You can spend unlimited amounts of money on PPC. You will need to be careful that your cost per lead is something that you’re prepared to absorb. Set goals for your campaign. These goals will include:
- How much you want to spend per click/lead
- Who will manage the campaign
- What will a successful campaign look like
- How will you follow up with your leads
- What modifications to the website (additional landing pages, etc.) need to be made to accommodate the campaign
- Which products and services you will focus on
Step Three: Start the Campaign
There are a few components to a PPC campaign that you’ll have to organize.
- Keyword research
- Negative keyword research
- Divide words/products into adgroups
- Write ads for each adgroup
- Create multiple points of contact
- Deploy and refine
Step Four: Be Consistent
Once you’ve started your PPC campaign, the most important aspect of follow up is to be consistent. Your ad text needs to match the content on the page that people will find when they click through the ad to your website. The message they see must be consistent with what they’re expecting from the ad.
A little bit of planning, and dedication to detail through execution will make your PPC campaign a success. Be descriptive!
When you use Google AdWords for a pay per click advertising campaign Google uses a specific system to determine your overall Quality Score. The system involves a variety of elements that create a score for the keywords you are using in your PPC campaign. The elements include the relevancy of your keywords to your PPC ad and then they are measured with the words your target market uses during organic searches.
If your Quality Score is high your PPC ad will have a higher ranking on the search results page and a higher score will also lower the cost you are paying for each click. Each one tenth of a point improvement in your Quality Score can save you up to $.02 per click. So how can you leverage PPC search query reports to improve your quality score?
Quality Score Snapshot
Create a search query snapshot of your Quality Score to get an overview of what is happening with your PPC campaigns. If you are running more than one campaign organize your campaigns according to what you are spending overall for PPC advertising, what you spend separately on each ad group and each keyword by the Quality score you received. The campaigns with the highest costs in advertising should only have keywords that have a Quality Score of 8 or better. You should make note of the keywords that are below a score of 8 so you can decide on how to make improvements.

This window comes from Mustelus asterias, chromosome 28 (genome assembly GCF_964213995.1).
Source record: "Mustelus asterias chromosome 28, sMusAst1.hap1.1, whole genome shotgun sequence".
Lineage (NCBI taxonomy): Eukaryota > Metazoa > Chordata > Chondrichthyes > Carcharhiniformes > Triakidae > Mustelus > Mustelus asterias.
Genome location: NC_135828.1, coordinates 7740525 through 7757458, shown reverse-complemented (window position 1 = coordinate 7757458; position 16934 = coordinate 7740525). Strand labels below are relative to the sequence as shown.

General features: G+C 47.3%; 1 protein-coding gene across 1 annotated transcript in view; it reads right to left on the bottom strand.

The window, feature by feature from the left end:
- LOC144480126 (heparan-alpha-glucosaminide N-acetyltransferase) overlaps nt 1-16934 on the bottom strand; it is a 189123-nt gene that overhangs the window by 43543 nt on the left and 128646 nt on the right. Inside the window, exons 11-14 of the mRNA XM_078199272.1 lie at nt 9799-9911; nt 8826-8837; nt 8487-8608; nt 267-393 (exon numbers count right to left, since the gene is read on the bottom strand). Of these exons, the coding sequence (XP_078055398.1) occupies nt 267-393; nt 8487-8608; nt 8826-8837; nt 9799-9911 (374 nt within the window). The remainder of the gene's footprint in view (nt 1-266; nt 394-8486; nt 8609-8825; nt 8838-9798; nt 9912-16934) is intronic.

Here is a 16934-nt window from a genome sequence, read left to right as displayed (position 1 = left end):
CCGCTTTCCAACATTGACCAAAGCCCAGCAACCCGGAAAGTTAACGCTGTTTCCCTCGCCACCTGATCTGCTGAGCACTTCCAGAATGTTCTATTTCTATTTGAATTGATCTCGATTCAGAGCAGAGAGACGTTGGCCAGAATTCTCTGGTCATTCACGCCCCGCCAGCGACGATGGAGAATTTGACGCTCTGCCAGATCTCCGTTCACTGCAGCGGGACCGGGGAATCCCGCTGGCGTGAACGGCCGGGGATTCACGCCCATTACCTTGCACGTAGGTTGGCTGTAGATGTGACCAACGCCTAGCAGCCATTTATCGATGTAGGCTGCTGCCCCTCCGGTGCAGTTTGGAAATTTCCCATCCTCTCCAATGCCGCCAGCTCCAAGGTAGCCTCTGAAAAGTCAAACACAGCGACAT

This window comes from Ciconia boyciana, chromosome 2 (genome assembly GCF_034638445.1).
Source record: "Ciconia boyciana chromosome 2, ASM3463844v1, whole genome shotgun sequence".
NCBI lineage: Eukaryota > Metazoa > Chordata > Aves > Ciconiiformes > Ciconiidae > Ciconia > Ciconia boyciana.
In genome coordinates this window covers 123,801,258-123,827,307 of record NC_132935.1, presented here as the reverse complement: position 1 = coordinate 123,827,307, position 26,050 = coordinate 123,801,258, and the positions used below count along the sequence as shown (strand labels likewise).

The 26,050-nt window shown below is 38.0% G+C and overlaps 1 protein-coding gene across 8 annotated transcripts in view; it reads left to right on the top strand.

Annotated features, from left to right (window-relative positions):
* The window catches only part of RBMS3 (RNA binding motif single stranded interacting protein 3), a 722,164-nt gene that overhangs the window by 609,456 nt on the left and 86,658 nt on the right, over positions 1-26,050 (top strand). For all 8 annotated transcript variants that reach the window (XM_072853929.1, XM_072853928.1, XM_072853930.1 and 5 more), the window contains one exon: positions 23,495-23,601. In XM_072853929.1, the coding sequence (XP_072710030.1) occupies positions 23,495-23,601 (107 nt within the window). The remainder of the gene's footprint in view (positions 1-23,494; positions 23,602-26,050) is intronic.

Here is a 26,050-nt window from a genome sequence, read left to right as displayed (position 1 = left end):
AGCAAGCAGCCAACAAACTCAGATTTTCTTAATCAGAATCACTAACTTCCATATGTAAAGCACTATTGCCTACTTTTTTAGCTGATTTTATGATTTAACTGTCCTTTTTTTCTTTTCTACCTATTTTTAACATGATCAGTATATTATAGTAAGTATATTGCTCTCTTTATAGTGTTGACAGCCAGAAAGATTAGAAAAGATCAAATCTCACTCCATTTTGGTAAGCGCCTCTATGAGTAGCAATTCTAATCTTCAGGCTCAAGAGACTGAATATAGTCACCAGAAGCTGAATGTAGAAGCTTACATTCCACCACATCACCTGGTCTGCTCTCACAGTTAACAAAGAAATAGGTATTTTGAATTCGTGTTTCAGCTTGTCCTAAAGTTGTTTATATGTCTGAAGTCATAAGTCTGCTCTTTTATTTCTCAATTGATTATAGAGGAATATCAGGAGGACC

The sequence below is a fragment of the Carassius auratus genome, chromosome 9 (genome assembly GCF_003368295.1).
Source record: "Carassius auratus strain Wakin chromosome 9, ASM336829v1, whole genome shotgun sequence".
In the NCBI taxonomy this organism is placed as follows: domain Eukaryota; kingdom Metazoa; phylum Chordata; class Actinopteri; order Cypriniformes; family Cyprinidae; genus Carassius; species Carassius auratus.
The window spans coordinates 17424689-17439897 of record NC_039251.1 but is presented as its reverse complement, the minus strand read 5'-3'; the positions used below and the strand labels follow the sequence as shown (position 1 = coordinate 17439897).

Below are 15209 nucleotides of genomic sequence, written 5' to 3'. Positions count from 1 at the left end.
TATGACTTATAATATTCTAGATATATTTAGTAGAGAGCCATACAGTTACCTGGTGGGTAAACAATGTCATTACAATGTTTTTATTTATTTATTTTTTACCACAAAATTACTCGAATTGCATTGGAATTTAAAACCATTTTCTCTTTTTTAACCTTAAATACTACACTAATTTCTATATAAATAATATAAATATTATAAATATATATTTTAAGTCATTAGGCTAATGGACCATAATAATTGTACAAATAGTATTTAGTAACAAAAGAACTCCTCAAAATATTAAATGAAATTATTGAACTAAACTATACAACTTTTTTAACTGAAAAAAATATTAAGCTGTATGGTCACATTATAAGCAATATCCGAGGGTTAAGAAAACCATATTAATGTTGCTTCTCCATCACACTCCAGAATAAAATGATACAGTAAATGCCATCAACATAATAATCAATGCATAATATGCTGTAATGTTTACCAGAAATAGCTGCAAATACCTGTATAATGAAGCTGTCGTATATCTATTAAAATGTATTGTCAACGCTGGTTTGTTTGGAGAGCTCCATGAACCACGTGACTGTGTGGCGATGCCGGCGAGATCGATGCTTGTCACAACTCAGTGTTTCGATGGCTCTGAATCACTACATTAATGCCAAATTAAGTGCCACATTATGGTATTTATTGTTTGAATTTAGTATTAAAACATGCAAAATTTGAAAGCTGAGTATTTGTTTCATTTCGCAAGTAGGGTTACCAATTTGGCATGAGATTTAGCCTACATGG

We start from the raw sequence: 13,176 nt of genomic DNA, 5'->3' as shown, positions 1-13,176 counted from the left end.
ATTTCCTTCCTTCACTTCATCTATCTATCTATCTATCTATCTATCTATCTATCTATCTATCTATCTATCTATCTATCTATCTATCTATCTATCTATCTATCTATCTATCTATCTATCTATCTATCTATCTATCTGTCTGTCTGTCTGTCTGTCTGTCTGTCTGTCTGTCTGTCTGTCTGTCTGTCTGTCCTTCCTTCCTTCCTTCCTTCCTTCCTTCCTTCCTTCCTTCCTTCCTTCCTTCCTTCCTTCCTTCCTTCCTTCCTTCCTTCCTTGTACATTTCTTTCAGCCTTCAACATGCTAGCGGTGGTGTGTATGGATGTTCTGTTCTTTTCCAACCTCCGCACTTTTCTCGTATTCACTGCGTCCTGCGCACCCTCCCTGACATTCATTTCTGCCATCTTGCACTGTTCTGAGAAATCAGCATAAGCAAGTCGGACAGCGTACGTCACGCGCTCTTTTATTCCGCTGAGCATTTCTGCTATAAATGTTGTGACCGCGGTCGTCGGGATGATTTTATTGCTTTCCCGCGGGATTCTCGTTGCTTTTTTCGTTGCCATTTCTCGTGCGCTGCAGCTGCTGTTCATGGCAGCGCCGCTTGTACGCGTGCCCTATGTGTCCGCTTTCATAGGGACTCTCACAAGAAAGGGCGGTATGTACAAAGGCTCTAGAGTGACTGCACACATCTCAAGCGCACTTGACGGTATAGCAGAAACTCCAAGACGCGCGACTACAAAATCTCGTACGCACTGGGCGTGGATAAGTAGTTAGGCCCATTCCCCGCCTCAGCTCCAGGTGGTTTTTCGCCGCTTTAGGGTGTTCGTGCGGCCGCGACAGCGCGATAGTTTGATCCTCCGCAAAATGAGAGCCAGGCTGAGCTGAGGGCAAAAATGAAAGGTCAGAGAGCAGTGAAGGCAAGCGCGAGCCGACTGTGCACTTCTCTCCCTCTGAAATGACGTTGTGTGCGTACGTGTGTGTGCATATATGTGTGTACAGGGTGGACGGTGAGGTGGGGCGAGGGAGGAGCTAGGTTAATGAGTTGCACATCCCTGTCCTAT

Match the Search Queries with PPC Ads
To save money on what you pay for each click and to improve your PPC campaign results, try to break down each ad group further so that the search queries directly correlate to the ad copy. This will drive down the cost of your Click-Through-Rate (CTR) while improving your Quality Score.
Refine Ad Text
Once you have your ad groups laser-focused to search queries and text, give your ads a boost by taking the lowest performing ads and revising the ad copy to create compelling and convincing ads that increase your CTR as well as your Quality Score. You will have to run some tests before you find winning ads that convert.
Delete Substandard Ads and Keywords
Remove the ads and keywords that are not performing well because this will help your Quality Score. Google Quality score reviews the overall CTR that extends beyond the keyword which is why it is important to remove the low performing keywords and ads that are a detriment to your Quality Score.
Optimize the Landing Page
The landing page is the part of a PPC campaign that most advertisers forget about. Review the reports for landing page performance and then remove the elements that are hurting your Quality Score such as pages that do not load quickly, poor content, content that is irrelevant to the PPC ad and search query, and unnecessary advertising.
If you make it a habit to keep track of the important elements that contribute to your Quality Score, the time you invest will pay off with a successful PPC advertising campaign that produces a high CTR and converts visitors to sales.
Keywords are the foundation to your online business because they are the search terms that your prospects are using to find you on the Internet. Before you do anything with your online business, it is important to find the search terms your target audience is using to find your product or service. These are the words you will use to drive traffic to your website through content writing, online advertising, social media marketing, and any other methods that you use to attract your target audience.
There are two key elements in keywords that will have an impact on a pay per click advertising campaign: match types and negative keyword uses. Let’s take a look at both of these and how they can impact your PPC advertising campaign and the type of traffic you attract to your website.
Keyword Match Types
There are three different keyword match types that are used for the pay per click search engines.
- Exact Match: Exact match terms are specific keyword phrases that you choose when you bid on keywords for PPC advertising. When your target audience uses these exact terms with the words in the exact order, your PPC ad will receive an impression. Exact match terms are the easiest to use in a PPC advertising campaign however, if you use them in excess you can end up leaving a lot of money on the table.